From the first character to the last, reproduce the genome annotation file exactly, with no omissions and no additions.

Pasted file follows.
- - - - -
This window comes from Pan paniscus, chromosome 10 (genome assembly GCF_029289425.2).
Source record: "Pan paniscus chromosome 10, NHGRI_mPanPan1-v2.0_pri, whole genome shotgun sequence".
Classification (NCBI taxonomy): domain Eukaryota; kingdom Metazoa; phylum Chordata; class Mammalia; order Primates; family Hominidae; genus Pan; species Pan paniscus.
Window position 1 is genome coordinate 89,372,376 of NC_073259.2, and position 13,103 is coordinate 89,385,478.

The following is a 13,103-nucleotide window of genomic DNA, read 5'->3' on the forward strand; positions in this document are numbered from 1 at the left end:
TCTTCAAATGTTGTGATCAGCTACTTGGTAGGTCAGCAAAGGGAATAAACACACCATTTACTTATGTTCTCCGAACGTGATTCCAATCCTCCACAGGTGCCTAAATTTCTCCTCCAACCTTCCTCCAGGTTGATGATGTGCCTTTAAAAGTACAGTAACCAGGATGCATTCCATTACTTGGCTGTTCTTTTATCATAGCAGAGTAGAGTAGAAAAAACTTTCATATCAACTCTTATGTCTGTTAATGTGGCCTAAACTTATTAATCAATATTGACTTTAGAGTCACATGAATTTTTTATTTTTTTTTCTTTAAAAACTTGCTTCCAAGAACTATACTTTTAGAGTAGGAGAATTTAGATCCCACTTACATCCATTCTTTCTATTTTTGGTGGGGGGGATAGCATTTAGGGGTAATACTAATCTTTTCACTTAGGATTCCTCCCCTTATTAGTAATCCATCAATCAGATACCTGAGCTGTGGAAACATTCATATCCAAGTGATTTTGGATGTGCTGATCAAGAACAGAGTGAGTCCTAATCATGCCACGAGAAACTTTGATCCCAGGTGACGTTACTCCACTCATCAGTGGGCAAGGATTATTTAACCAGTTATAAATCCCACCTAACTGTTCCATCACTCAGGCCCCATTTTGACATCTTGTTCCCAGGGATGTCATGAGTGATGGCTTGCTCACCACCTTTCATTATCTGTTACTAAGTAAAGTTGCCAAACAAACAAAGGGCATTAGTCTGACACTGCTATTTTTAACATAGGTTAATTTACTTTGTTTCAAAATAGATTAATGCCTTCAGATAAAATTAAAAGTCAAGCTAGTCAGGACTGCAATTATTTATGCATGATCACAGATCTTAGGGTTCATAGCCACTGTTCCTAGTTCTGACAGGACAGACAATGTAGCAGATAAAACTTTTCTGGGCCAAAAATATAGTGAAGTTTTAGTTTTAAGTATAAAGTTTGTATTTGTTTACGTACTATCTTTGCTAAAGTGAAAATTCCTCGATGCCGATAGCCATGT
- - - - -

This window comes from Pan paniscus, chromosome 10 (genome assembly GCF_029289425.2).
Source record: "Pan paniscus chromosome 10, NHGRI_mPanPan1-v2.0_pri, whole genome shotgun sequence".
Classification (NCBI taxonomy): domain Eukaryota; kingdom Metazoa; phylum Chordata; class Mammalia; order Primates; family Hominidae; genus Pan; species Pan paniscus.
Window position 1 is genome coordinate 89,372,376 of NC_073259.2, and position 13,103 is coordinate 89,385,478.

The following is a 13,103-nucleotide window of genomic DNA, read 5'->3' on the forward strand; positions in this document are numbered from 1 at the left end:
TCTTCAAATGTTGTGATCAGCTACTTGGTAGGTCAGCAAAGGGAATAAACACACCATTTACTTATGTTCTCCGAACGTGATTCCAATCCTCCACAGGTGCCTAAATTTCTCCTCCAACCTTCCTCCAGGTTGATGATGTGCCTTTAAAAGTACAGTAACCAGGATGCATTCCATTACTTGGCTGTTCTTTTATCATAGCAGAGTAGAGTAGAAAAAACTTTCATATCAACTCTTATGTCTGTTAATGTGGCCTAAACTTATTAATCAATATTGACTTTAGAGTCACATGAATTTTTTATTTTTTTTTCTTTAAAAACTTGCTTCCAAGAACTATACTTTTAGAGTAGGAGAATTTAGATCCCACTTACATCCATTCTTTCTATTTTTGGTGGGGGGGATAGCATTTAGGGGTAATACTAATCTTTTCACTTAGGATTCCTCCCCTTATTAGTAATCCATCAATCAGATACCTGAGCTGTGGAAACATTCATATCCAAGTGATTTTGGATGTGCTGATCAAGAACAGAGTGAGTCCTAATCATGCCACGAGAAACTTTGATCCCAGGTGACGTTACTCCACTCATCAGTGGGCAAGGATTATTTAACCAGTTATAAATCCCACCTAACTGTTCCATCACTCAGGCCCCATTTTGACATCTTGTTCCCAGGGATGTCATGAGTGATGGCTTGCTCACCACCTTTCATTATCTGTTACTAAGTAAAGTTGCCAAACAAACAAAGGGCATTAGTCTGACACTGCTATTTTTAACATAGGTTAATTTACTTTGTTTCAAAATAGATTAATGCCTTCAGATAAAATTAAAAGTCAAGCTAGTCAGGACTGCAATTATTTATGCATGATCACAGATCTTAGGGTTCATAGCCACTGTTCCTAGTTCTGACAGGACAGACAATGTAGCAGATAAAACTTTTCTGGGCCAAAAATATAGTGAAGTTTTAGTTTTAAGTATAAAGTTTGTATTTGTTTACGTACTATCTTTGCTAAAGTGAAAATTCCTCGATGCCGATAGCCATGT